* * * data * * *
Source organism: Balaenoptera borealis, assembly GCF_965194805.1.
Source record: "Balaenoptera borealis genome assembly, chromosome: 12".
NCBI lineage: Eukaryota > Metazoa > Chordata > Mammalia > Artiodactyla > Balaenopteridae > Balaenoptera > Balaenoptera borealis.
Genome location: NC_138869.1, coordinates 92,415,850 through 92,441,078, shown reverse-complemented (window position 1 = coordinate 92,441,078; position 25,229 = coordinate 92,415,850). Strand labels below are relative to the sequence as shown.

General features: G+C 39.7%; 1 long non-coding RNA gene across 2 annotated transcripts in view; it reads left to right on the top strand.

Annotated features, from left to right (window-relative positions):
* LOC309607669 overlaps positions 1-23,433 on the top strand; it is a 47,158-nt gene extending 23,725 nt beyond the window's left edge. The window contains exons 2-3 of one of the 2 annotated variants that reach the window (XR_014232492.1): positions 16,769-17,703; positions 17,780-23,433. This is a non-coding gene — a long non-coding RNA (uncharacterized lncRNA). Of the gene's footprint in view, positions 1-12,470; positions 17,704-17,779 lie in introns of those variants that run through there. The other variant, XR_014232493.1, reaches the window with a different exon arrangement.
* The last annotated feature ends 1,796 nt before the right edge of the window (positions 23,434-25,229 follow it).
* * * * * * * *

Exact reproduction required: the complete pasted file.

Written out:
Source organism: Balaenoptera borealis, assembly GCF_965194805.1.
Source record: "Balaenoptera borealis genome assembly, chromosome: 12".
NCBI lineage: Eukaryota > Metazoa > Chordata > Mammalia > Artiodactyla > Balaenopteridae > Balaenoptera > Balaenoptera borealis.
Genome location: NC_138869.1, coordinates 92,415,850 through 92,441,078, shown reverse-complemented (window position 1 = coordinate 92,441,078; position 25,229 = coordinate 92,415,850). Strand labels below are relative to the sequence as shown.

General features: G+C 39.7%; 1 long non-coding RNA gene across 2 annotated transcripts in view; it reads left to right on the top strand.

Annotated features, from left to right (window-relative positions):
* LOC309607669 overlaps positions 1-23,433 on the top strand; it is a 47,158-nt gene extending 23,725 nt beyond the window's left edge. The window contains exons 2-3 of one of the 2 annotated variants that reach the window (XR_014232492.1): positions 16,769-17,703; positions 17,780-23,433. This is a non-coding gene — a long non-coding RNA (uncharacterized lncRNA). Of the gene's footprint in view, positions 1-12,470; positions 17,704-17,779 lie in introns of those variants that run through there. The other variant, XR_014232493.1, reaches the window with a different exon arrangement.
* The last annotated feature ends 1,796 nt before the right edge of the window (positions 23,434-25,229 follow it).